*Four or more drinks for women, and five or more drinks for men on an occasion.
Recently a friend from my beer club (we don’t even pretend to read books) wrote an article about how beer helps him with Crohn’s disease. I’m blessed to live in an area where I’m surrounded by great brews. I didn’t think it was possible, but David’s article has given me an even greater appreciation for beer.
After starting the smreka project in late spring, I finally have some cool refreshing liquid to drink. Smreka is a simple fermented drink found in Bosnia. People there pick juniper berries, let them sit in water for a month, then enjoy it with a bit of sugar. Because the juniper berries have only a small amount of sugar, smreka has negligible alcohol. One thing to be cautious of, when choosing your juniper berries, is that some species are poisonous. I have Rocky Mountain junipers (Juniperus scopulorum) growing in my yard – some of the local microdistilleries use these berries for their gin.
One thing I realized once we embarked on the actual juniper berry picking, is that one reaps meager rewards for one’s effort. That’s why I enlisted my kids to help, and making it a family affair made it much more fun. Once we had the berries, I let them dry for a couple months (more out of not having enough time to start the brew than out of any practical concern). When I was finally ready to ferment the berries, I boiled eight gallons of water, let it cool, and added 2 cups of berries to a 6 gallon carboy and smaller amounts to a couple growlers.
I intended to use the growlers to make a more traditional smreka, without adding anything but the berries. The traditional drink is generally ready after about a month, when the berries sink to the bottom. I agitated the berries almost daily for a few weeks to keep any surface mold from growing, but then I dropped the ball for a week or so at the end, and sure enough there was a whitish film growing at the top of the lid by the time I was ready to test it out. Not one to readily waste things, I tried it nonetheless. I don’t drink a lot of cat pee, but this had a distinct cat pee taste to it. Still not one to waste things, I put it in the fridge, and surprisingly, a week later the cat pee taste was much diminished in one of the growlers – enough so that I got my daughter to try some. Sadly, the other bottle was irredeemable, so it went down the drain.
Fortunately, I had much better success with the 6-gallon batch. To this batch, I added enough household sugar to get the alcohol potential just over 6%. I added Pasteur Champagne yeast, threw in the stopper and airlock, and let it ferment in the basement for well over a month, agitating it every day or two. Fermentation was visibly apparent for over a month, with little bubbles effervescing through the berries at the top. The berries never did sink to the bottom. When fermentation was done, I checked the alcohol and it was indeed a little over 6%. I tried some flat and decided, despite my aversion to bottling, that this would be a drink best drunk carbonated. The flat stuff was about what I expected, tangy, slightly ginny.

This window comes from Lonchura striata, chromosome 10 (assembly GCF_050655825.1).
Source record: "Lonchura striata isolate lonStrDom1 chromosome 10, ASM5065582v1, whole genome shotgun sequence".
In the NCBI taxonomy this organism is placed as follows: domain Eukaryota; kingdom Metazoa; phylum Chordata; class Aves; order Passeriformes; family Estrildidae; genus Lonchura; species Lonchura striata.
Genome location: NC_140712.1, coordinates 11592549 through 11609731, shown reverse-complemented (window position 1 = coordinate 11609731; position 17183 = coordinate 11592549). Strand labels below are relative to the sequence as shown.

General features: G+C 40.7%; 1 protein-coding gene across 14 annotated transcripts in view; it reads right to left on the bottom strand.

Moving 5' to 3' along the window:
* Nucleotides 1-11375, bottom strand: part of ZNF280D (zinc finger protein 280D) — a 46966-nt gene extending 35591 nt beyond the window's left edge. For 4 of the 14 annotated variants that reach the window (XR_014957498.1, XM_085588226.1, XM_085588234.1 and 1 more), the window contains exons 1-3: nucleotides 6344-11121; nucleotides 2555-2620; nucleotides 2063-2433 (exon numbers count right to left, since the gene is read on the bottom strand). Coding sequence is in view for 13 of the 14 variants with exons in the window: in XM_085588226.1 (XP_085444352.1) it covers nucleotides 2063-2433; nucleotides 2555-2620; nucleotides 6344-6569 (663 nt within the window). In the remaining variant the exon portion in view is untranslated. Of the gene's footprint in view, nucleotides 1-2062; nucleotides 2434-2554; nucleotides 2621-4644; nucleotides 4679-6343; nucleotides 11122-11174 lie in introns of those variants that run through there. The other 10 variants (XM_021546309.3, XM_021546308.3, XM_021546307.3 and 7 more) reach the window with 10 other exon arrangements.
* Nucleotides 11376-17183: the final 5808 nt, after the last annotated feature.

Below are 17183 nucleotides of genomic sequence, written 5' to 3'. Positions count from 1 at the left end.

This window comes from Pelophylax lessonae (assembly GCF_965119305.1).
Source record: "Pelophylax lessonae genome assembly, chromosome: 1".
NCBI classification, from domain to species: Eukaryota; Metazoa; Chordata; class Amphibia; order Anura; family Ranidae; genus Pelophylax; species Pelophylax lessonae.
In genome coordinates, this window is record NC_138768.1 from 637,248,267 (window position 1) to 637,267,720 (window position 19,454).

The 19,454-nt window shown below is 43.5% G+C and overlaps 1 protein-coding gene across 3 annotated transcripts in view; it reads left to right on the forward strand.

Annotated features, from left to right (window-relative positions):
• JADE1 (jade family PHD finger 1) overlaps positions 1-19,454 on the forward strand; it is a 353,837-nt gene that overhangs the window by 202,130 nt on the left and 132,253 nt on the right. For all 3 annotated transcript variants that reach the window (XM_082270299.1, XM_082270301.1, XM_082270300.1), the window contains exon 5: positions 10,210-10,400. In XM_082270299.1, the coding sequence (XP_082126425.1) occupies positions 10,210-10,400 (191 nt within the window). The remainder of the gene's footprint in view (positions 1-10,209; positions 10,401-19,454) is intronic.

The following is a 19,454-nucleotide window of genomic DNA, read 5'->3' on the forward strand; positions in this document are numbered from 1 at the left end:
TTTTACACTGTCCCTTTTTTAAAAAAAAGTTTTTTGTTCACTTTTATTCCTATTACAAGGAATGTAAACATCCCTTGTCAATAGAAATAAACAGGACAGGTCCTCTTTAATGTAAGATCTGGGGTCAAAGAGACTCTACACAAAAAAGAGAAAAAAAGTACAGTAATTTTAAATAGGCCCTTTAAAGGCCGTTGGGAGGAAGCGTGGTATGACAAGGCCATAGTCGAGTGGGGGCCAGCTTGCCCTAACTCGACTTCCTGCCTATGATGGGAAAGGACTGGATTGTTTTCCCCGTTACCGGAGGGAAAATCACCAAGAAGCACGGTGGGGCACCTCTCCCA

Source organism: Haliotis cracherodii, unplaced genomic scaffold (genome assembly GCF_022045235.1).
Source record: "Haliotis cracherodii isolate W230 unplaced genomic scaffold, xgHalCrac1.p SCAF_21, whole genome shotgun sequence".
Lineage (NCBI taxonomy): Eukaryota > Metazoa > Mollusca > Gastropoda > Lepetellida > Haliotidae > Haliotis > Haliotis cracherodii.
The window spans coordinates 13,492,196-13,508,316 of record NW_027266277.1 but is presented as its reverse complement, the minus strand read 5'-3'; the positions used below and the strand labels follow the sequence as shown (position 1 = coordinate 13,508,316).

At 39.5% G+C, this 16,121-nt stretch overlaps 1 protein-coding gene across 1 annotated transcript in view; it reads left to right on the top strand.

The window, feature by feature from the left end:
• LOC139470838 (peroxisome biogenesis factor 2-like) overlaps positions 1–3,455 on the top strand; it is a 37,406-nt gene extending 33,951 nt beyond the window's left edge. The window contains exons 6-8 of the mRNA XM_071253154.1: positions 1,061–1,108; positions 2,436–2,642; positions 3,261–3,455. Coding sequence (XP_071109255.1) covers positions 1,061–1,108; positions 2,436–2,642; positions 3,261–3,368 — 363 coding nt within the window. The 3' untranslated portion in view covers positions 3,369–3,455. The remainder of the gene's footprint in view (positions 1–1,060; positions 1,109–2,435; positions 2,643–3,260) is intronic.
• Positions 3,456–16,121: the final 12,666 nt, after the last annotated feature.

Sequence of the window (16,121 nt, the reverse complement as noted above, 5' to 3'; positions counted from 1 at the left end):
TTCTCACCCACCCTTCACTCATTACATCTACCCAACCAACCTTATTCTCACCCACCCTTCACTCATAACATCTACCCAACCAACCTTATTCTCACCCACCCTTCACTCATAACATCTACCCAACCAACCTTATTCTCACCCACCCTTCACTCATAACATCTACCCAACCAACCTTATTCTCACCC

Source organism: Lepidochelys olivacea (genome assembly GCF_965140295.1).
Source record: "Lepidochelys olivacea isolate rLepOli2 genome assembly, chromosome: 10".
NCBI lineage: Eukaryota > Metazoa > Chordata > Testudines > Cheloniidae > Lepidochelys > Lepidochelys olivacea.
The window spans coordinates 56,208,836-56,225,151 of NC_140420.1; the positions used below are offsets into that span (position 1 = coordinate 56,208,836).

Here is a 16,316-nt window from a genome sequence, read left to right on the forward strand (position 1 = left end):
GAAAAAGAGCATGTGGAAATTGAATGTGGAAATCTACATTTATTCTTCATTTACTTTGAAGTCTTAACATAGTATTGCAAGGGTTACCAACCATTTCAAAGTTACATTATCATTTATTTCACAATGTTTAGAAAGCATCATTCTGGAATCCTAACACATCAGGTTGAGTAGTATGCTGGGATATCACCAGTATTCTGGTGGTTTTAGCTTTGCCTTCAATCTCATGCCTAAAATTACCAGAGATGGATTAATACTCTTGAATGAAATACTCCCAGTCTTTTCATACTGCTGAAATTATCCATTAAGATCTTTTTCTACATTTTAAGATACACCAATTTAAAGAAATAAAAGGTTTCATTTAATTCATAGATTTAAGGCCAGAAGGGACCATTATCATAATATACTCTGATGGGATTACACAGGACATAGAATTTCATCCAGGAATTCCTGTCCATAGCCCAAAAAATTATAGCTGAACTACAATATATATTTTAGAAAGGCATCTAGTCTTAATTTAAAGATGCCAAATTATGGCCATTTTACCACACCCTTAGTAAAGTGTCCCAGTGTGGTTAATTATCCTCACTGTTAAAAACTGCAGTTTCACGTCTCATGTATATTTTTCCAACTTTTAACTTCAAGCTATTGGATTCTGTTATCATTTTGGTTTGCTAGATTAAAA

So the smreka experiment was a huge success – one of the best drinks we’ve made thus far. Here’s the vid:
In a new study, scientists determined that we’ve been partying for a long time – 10 million years to be exact. That’s when our ancestors (and chimpanzee and gorilla ancestors) evolved the ability to effectively break down ethanol. Because fermented fruit no longer caused them to immediately get sick before they got their buzz on, the proto-apes were able to get the party started in earnest. Part of the reason we crave alcohol, the scientists surmise, is that we associate it with food.
Note, too, that our fuzzy little ancestors were imbibing fermented FRUIT, so the first alcohol consumed was what we make right here at Simple Brew Kits – the drank! It’s really just part of human nature.
I started my mead experiment about a year ago. At first I tried doing it lambically, just exposing it to the elements – the idea being that yeast that already resides in the honey will begin fermenting once water is added (kind of like Sea Monkeys – just add water). I was following a recipe from the amazing book The Art of Fermentation by Sandor Katz – incidentally, this is a must-have book for you aspiring fermenters.
Maybe I did something wrong, because yeast wasn’t the first thing to colonize, some other fungus was, and it looked suspiciously like that stuff you find on moldy oranges (maybe Alexander Fleming actually discovered penicillin while trying to make mead). Not being one to waste good honey, I scraped the mold off, added some yeast, and threw on the airlock. In a month or so the glucose had become alcohol, but it was still kind of sweet, so following Katz’s advice, I let it continue to ferment.
About nine months later, this baby was ready – the yeast took care of business with the remaining fructose, and I now have in my fridge something that may or not resemble mead. I haven’t had actual mead, but the stuff I have is definitely something – no longer sweet, certainly alcoholic, and, shall we say, an acquired taste. I’ve had a few sips here and there – much better with ice. Maybe I’ll add a little honey and see how that goes.
Time to get some more juice from the store to work on a simpler project. I think I’ll get something exotic this time – pineapple?